North Kitsap Soccer Club

Rest, Nutrition, and Recovery

REST, NUTRITION & RECOVERY
FOR THE YOUNG ATHLETE
How an athlete takes care of his/her body
every day, every week, and every year
significantly affects his or her game perfo
rmance and even more impor
tantly their ability
to recover from the rigors
of multiple sessions per day
training, quick turnaround
competitions or participating in concurrent sp
orts. Sound familiar? This is what our young
athletes experience at various times throughout the year.
During the 2008 Olympics the world was captivated by 8 time goal medalist swimmer
Michael Phelps. His performances are legendary. But more impressive is his routine for
rest, nutrition and recovery which led up to and allowed him to sustain his high level of
performance.
What does an Olympian’s training regime hav
e to do youth competitors? Plenty. The
principles Phelps uses to get optimal per
formance from his body should be modified and
used by young athletes to ensure peak
performance during strenuous training and
competitive times.
REST
Be like “Mike”. There is no shortcut here. Youth athletes should ensure they consistently
sleep between 8 ½ -9 ½ hours per evening (Phelps
likes to grab up to 10 hours). Running
on less sleep for long durations, especially dur
ing intense training and competitive cycles,
is a prescription for mental sluggishness
and non-full recovery of a fatigued body.
For young athletes this full sleep cycle is a crit
ical basis for optimal physical and mental
performance. Unfortunately, it is
often overlooked. It is critical to allow the fatigued cells of
the mind and body time to rejuvenate themse
lves which allows for consecutive high
levels of performance duri
ng multi-day training sessions
or short recovery period
competitions.
Get a good night sleep!
NUTRITION – Eat, Drink & Be Merry!
The athlete’s body is a machine that converts f
uel (food) into work (
energy to play). Just
like it’s silly to start out a long car trip with
a near empty gas tank, it’s silly to ask your
body to do work with little food.
We have all marveled at the fact that during times of hea
vy training or competition
Michael Phelps eats 9,000-12,000 calories
per day (most people eat 1,500-2,400 per
day). Admittedly, eating a diet of 9,000-12,000 calories pe
r day may only be appropriate
for an Olympic champion but it does bring
home the point that
an athletes’ increased
activity level requires an increase in food and fluid intake.
Energy used for muscular ac
tivity, commonly measured in units called calories, are
provided mainly by the carbohydrates and fats in our diet. Proteins, though important
staples, are not an energy source. They se
rve as the building blocks for growth and
repair of cells.
As you can see an athletes’ body needs all
of these things to function properly.
There are all kinds of suggested diets fo
r athletes. Which one is the best?
For our purposes young athletes should eat sm
art and eat often. Make sure carbos, fats
and proteins are eaten appropriately. A comm
on sense approach should be taken. The
exact mix of fuel used by the muscles depen
ds upon how hard an athlete is working and
the timing of the food taken relative to the
exertion. Here are some ground rules that can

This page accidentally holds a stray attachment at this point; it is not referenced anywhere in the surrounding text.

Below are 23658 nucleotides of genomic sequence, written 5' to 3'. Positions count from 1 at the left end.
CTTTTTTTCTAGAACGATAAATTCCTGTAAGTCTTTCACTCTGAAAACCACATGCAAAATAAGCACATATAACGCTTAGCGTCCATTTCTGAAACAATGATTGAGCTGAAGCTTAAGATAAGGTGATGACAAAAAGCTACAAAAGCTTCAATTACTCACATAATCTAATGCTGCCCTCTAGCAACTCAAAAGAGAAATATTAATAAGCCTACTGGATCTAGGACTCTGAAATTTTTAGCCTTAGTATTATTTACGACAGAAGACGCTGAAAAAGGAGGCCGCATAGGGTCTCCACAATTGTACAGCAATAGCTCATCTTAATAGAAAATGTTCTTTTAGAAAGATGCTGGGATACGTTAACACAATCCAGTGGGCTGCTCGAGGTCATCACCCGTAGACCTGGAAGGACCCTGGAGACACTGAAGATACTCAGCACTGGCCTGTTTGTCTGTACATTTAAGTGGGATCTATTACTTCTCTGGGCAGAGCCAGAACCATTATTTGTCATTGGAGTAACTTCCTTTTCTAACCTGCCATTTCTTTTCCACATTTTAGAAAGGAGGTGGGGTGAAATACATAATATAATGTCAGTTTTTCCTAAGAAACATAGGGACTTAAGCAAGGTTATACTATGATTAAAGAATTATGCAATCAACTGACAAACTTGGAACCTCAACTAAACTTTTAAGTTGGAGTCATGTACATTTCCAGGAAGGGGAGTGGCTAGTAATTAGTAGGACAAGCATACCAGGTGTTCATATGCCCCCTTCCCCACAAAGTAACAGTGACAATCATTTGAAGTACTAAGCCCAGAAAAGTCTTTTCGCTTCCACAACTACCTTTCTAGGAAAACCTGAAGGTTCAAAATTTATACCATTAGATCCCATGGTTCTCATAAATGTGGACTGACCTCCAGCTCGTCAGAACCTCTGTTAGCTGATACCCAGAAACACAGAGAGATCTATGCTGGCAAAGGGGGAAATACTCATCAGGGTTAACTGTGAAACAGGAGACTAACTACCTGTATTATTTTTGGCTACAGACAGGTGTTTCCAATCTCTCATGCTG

me modified by individuals as appropriate:
Pre-Training High Energy Meals
- The object here is to emphasize high energy foods
like complex carbohydrat
es and deemphasize others:
1. Take this meal the ni
ght before then again three to four hours before the event.
2. Make complex carbohydrates your prim
ary component. They are easily digested and
they help maintain blood glucose levels
which give you energy (pancakes, waffles,
bagels, muffins, toast and jelly, vegetables, fruit,
pasta, and rice are all good choices).
3. Keep the meal lower in fats and proteins.
4. Avoid greasy and highly seasoned foods.
5. Include foods that you enjoy
and are familiar to you.
The type of carbohydrates consumed is not
important, as the
complex (starch) and
simple (sugars) carbohydrates are equally
effective increasing high energy glycogen
stores. Even so, for overall health reasons it
would be wise for the players to consume
complex carbohydrates rat
her than simple sugars.
Post-Game Nutrition -
Proper refueling after t
he game is also important, especially if the
player is going to be competing in two or thr
ee games over a span of several days. It is
best to eat this meal within a few hours of
the final game of the day, then a similar
recovery-meal later if time allows. Here t
he introduction of proteins (the cell recovery
food) is critical.
Note: If the athlete is between training session
s or competitions eat this recovery meal
then during the pre-training period choose
the high energy meal mentioned above.
The following guidelines will help offset fati
gue and aid in the recovery process.
1. Drink plenty of fluids
immediately following the
game and throughout the day.
2. Within an hour after the gam
e, start your glycogen replacement such as Gatorade.
3. Then eat a well balanced meal of approx
imately 60% complex carbos (fruits,
vegetables, pastas, etc), 20% fa
ts (olive oil, dairy, desserts,
etc) and 20% protein (meats,
fish, eggs, dairy, soy, etc)
for best muscle recove
ry. The percentages here can be argued
but the important point is to eat a we
ll balanced meal that includes protein.
4. Don’t forget that fruit ju
ices are also an excellent sour
ce of fluid and carbohydrates.
Fluid Replacement
- Inadequate hydration before, duri
ng and after training/competition
is a major cause of poor performance,
fatigue, and even illness during a game or
practice. Replace fluids before, during and a
fter practices and games. This is especially
very important on days when both tem
perature and humidity are high.